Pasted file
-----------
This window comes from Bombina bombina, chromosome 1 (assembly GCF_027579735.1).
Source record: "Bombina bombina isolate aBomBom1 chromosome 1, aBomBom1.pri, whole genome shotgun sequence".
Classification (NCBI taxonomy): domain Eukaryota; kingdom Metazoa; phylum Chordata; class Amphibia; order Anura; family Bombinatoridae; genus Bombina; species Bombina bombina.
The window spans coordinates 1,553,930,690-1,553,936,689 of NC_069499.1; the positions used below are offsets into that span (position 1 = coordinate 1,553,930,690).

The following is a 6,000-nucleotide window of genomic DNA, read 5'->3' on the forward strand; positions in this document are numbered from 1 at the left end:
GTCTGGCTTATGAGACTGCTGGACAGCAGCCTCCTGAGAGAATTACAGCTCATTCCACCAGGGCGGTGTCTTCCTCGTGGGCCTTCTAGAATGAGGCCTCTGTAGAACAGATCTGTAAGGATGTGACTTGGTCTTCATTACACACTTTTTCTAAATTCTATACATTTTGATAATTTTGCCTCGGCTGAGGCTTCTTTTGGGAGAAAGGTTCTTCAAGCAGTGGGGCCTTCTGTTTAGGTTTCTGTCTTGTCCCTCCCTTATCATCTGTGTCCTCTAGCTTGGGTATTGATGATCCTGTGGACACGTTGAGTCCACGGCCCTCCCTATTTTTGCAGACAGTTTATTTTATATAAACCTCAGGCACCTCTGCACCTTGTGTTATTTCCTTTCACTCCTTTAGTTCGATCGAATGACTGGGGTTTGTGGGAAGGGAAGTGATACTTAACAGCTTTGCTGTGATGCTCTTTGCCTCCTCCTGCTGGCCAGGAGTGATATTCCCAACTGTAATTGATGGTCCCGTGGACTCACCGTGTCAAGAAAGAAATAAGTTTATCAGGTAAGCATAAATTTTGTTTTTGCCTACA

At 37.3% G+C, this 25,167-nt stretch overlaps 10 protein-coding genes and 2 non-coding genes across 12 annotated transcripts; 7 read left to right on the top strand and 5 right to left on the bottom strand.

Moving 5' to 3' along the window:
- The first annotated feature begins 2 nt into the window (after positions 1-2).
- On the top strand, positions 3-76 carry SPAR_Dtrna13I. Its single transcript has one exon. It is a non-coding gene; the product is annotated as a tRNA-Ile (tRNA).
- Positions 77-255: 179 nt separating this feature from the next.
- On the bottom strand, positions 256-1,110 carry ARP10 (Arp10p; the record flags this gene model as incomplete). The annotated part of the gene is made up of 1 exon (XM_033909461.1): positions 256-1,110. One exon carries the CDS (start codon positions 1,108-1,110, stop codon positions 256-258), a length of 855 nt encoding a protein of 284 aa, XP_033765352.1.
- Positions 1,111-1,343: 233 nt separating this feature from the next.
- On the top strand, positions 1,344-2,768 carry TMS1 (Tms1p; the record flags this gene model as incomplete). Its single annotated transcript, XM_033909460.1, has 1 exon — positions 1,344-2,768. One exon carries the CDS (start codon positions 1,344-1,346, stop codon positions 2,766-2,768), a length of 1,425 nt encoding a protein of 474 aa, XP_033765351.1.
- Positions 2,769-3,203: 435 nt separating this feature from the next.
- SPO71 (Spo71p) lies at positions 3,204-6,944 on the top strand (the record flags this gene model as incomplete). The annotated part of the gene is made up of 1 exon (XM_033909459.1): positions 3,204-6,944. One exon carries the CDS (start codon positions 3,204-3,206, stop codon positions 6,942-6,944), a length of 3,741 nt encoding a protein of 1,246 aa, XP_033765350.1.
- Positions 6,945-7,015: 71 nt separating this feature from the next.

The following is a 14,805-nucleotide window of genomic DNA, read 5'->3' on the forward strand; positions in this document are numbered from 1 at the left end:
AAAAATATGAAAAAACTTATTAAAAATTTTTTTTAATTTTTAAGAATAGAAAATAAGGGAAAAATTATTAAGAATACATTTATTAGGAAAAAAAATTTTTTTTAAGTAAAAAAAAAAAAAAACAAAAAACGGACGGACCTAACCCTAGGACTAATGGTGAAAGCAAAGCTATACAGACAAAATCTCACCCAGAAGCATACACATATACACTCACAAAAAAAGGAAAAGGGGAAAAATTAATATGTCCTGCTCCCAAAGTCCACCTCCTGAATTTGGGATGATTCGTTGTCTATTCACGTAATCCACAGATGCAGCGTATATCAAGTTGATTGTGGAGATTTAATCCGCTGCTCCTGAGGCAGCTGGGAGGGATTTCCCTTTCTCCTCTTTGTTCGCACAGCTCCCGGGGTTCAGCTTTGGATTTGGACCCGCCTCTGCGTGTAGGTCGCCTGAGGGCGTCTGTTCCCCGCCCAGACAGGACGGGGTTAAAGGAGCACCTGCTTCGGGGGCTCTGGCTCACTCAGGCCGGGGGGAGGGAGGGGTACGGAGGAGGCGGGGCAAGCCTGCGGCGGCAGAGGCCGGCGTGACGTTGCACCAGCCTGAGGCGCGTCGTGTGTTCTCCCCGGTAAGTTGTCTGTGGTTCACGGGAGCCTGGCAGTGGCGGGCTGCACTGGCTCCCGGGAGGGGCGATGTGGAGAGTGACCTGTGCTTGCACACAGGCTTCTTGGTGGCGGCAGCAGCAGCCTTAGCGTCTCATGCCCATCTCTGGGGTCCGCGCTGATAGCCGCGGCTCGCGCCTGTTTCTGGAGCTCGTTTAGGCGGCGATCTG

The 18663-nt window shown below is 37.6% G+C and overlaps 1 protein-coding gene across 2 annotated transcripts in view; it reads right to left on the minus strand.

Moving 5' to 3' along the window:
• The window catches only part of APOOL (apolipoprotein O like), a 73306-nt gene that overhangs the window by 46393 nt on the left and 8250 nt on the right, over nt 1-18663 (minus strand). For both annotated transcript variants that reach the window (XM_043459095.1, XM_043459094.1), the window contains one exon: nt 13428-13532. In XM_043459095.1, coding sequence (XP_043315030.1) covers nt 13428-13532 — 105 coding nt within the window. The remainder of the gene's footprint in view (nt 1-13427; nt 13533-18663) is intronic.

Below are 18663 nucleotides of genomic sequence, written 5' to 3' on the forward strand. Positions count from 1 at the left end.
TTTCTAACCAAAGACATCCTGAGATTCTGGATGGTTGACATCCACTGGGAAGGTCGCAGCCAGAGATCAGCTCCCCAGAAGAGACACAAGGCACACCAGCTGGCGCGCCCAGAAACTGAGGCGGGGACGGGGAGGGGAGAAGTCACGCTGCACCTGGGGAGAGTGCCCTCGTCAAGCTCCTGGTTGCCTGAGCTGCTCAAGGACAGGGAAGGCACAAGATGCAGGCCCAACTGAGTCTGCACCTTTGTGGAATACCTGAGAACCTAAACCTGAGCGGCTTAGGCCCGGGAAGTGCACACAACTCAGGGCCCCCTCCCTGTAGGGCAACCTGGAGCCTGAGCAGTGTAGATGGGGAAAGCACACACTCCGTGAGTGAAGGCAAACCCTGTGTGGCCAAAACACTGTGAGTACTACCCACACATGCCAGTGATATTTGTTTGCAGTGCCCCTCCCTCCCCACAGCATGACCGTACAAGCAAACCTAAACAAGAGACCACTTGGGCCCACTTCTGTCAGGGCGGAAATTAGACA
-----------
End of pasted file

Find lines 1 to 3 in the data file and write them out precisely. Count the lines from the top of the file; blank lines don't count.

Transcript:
This window comes from Bombina bombina, chromosome 1 (assembly GCF_027579735.1).
Source record: "Bombina bombina isolate aBomBom1 chromosome 1, aBomBom1.pri, whole genome shotgun sequence".
Classification (NCBI taxonomy): domain Eukaryota; kingdom Metazoa; phylum Chordata; class Amphibia; order Anura; family Bombinatoridae; genus Bombina; species Bombina bombina.